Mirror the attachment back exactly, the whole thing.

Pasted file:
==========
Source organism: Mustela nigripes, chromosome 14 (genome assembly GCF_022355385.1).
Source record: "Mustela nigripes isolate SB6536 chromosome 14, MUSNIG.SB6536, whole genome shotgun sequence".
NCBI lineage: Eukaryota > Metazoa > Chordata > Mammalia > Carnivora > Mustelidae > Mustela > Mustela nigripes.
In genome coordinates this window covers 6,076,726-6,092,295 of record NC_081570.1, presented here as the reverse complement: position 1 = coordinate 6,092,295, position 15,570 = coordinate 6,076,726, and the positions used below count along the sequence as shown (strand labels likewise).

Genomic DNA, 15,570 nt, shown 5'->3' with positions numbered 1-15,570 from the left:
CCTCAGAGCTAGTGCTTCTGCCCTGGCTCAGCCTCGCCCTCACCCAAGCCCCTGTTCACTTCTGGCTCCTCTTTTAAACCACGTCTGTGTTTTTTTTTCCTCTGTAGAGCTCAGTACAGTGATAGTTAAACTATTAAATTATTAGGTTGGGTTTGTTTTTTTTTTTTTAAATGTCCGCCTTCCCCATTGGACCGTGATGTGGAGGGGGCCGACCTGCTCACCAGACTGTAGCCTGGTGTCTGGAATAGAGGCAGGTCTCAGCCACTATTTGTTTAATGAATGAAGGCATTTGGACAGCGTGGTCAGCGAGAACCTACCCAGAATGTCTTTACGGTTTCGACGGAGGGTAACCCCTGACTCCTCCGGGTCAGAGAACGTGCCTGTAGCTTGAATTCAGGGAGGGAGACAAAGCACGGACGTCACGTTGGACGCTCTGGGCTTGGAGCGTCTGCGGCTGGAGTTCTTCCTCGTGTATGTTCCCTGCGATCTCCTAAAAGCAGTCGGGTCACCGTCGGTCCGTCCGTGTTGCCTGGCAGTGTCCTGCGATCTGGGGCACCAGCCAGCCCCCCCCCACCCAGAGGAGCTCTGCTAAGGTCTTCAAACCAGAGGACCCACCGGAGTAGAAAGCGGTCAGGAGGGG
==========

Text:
Source organism: Mustela nigripes, chromosome 14 (genome assembly GCF_022355385.1).
Source record: "Mustela nigripes isolate SB6536 chromosome 14, MUSNIG.SB6536, whole genome shotgun sequence".
NCBI lineage: Eukaryota > Metazoa > Chordata > Mammalia > Carnivora > Mustelidae > Mustela > Mustela nigripes.
In genome coordinates this window covers 6,076,726-6,092,295 of record NC_081570.1, presented here as the reverse complement: position 1 = coordinate 6,092,295, position 15,570 = coordinate 6,076,726, and the positions used below count along the sequence as shown (strand labels likewise).

Genomic DNA, 15,570 nt, shown 5'->3' with positions numbered 1-15,570 from the left:
CCTCAGAGCTAGTGCTTCTGCCCTGGCTCAGCCTCGCCCTCACCCAAGCCCCTGTTCACTTCTGGCTCCTCTTTTAAACCACGTCTGTGTTTTTTTTTCCTCTGTAGAGCTCAGTACAGTGATAGTTAAACTATTAAATTATTAGGTTGGGTTTGTTTTTTTTTTTTTAAATGTCCGCCTTCCCCATTGGACCGTGATGTGGAGGGGGCCGACCTGCTCACCAGACTGTAGCCTGGTGTCTGGAATAGAGGCAGGTCTCAGCCACTATTTGTTTAATGAATGAAGGCATTTGGACAGCGTGGTCAGCGAGAACCTACCCAGAATGTCTTTACGGTTTCGACGGAGGGTAACCCCTGACTCCTCCGGGTCAGAGAACGTGCCTGTAGCTTGAATTCAGGGAGGGAGACAAAGCACGGACGTCACGTTGGACGCTCTGGGCTTGGAGCGTCTGCGGCTGGAGTTCTTCCTCGTGTATGTTCCCTGCGATCTCCTAAAAGCAGTCGGGTCACCGTCGGTCCGTCCGTGTTGCCTGGCAGTGTCCTGCGATCTGGGGCACCAGCCAGCCCCCCCCCACCCAGAGGAGCTCTGCTAAGGTCTTCAAACCAGAGGACCCACCGGAGTAGAAAGCGGTCAGGAGGGG